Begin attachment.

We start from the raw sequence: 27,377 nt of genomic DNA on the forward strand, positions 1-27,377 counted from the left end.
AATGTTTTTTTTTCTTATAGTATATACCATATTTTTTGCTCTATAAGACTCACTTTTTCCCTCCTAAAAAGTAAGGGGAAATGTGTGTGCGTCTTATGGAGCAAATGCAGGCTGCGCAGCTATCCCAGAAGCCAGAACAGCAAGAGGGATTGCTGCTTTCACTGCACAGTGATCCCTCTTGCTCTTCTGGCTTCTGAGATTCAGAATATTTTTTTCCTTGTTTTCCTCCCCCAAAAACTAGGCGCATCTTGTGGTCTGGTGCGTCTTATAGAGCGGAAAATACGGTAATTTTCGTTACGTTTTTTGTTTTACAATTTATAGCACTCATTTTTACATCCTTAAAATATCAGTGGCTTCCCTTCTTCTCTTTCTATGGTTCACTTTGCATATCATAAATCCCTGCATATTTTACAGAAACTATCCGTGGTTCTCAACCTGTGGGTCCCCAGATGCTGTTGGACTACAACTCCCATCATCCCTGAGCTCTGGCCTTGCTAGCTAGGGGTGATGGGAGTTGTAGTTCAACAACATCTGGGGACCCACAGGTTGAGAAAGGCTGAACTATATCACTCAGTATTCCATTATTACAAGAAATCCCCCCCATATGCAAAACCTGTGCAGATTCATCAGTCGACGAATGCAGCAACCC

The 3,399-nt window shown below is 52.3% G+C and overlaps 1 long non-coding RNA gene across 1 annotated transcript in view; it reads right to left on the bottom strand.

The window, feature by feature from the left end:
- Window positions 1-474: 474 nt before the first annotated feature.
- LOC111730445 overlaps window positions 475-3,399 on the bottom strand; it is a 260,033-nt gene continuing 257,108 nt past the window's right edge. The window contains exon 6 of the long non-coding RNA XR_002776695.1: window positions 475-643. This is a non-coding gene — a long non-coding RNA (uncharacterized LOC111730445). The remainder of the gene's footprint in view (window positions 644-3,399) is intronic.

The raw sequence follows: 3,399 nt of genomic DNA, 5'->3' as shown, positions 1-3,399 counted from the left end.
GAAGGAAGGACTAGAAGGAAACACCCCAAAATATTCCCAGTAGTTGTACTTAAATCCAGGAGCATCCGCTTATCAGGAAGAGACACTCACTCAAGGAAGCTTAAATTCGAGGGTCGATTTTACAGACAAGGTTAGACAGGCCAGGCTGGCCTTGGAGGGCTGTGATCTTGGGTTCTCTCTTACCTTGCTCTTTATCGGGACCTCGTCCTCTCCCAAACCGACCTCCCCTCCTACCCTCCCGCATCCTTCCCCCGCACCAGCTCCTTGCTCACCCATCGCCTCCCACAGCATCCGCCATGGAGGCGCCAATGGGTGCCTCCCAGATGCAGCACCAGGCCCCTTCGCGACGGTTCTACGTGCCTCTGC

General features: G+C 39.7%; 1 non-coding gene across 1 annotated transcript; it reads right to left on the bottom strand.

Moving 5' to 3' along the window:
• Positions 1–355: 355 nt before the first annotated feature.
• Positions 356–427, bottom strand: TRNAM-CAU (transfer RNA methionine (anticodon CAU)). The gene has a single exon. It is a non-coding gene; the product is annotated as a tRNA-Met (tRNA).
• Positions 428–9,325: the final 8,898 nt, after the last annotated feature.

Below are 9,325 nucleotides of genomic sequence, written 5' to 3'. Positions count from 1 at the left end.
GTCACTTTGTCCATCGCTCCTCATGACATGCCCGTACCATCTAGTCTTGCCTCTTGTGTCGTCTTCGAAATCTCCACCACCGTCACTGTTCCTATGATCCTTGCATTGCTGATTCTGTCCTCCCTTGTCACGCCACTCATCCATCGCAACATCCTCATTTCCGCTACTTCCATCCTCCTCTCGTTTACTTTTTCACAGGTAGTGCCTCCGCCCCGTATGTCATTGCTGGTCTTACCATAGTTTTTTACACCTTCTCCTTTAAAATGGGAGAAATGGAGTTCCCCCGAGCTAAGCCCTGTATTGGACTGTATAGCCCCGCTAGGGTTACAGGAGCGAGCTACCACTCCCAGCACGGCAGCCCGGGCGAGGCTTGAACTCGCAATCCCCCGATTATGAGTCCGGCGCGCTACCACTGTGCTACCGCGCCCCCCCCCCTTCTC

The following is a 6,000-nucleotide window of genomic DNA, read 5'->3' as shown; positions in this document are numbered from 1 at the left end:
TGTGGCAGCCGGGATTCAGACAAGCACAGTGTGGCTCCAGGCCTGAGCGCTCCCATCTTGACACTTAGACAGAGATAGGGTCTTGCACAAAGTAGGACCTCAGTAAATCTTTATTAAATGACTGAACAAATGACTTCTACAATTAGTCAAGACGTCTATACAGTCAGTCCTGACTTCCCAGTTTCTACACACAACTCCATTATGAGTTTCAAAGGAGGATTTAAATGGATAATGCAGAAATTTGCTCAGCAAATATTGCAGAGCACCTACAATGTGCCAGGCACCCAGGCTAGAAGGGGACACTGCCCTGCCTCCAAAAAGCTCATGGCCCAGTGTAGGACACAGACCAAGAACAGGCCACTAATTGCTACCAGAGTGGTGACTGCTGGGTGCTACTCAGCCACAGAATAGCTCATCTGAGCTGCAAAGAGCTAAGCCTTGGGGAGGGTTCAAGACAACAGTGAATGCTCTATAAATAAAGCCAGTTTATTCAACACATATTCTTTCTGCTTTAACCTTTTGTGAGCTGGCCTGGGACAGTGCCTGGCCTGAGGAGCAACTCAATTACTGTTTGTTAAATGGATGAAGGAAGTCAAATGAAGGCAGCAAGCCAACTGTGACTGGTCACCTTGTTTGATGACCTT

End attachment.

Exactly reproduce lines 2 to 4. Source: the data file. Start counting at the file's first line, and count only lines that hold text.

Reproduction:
AATGTTTTTTTTTCTTATAGTATATACCATATTTTTTGCTCTATAAGACTCACTTTTTCCCTCCTAAAAAGTAAGGGGAAATGTGTGTGCGTCTTATGGAGCAAATGCAGGCTGCGCAGCTATCCCAGAAGCCAGAACAGCAAGAGGGATTGCTGCTTTCACTGCACAGTGATCCCTCTTGCTCTTCTGGCTTCTGAGATTCAGAATATTTTTTTCCTTGTTTTCCTCCCCCAAAAACTAGGCGCATCTTGTGGTCTGGTGCGTCTTATAGAGCGGAAAATACGGTAATTTTCGTTACGTTTTTTGTTTTACAATTTATAGCACTCATTTTTACATCCTTAAAATATCAGTGGCTTCCCTTCTTCTCTTTCTATGGTTCACTTTGCATATCATAAATCCCTGCATATTTTACAGAAACTATCCGTGGTTCTCAACCTGTGGGTCCCCAGATGCTGTTGGACTACAACTCCCATCATCCCTGAGCTCTGGCCTTGCTAGCTAGGGGTGATGGGAGTTGTAGTTCAACAACATCTGGGGACCCACAGGTTGAGAAAGGCTGAACTATATCACTCAGTATTCCATTATTACAAGAAATCCCCCCCATATGCAAAACCTGTGCAGATTCATCAGTCGACGAATGCAGCAACCC

The 3,399-nt window shown below is 52.3% G+C and overlaps 1 long non-coding RNA gene across 1 annotated transcript in view; it reads right to left on the bottom strand.

The window, feature by feature from the left end: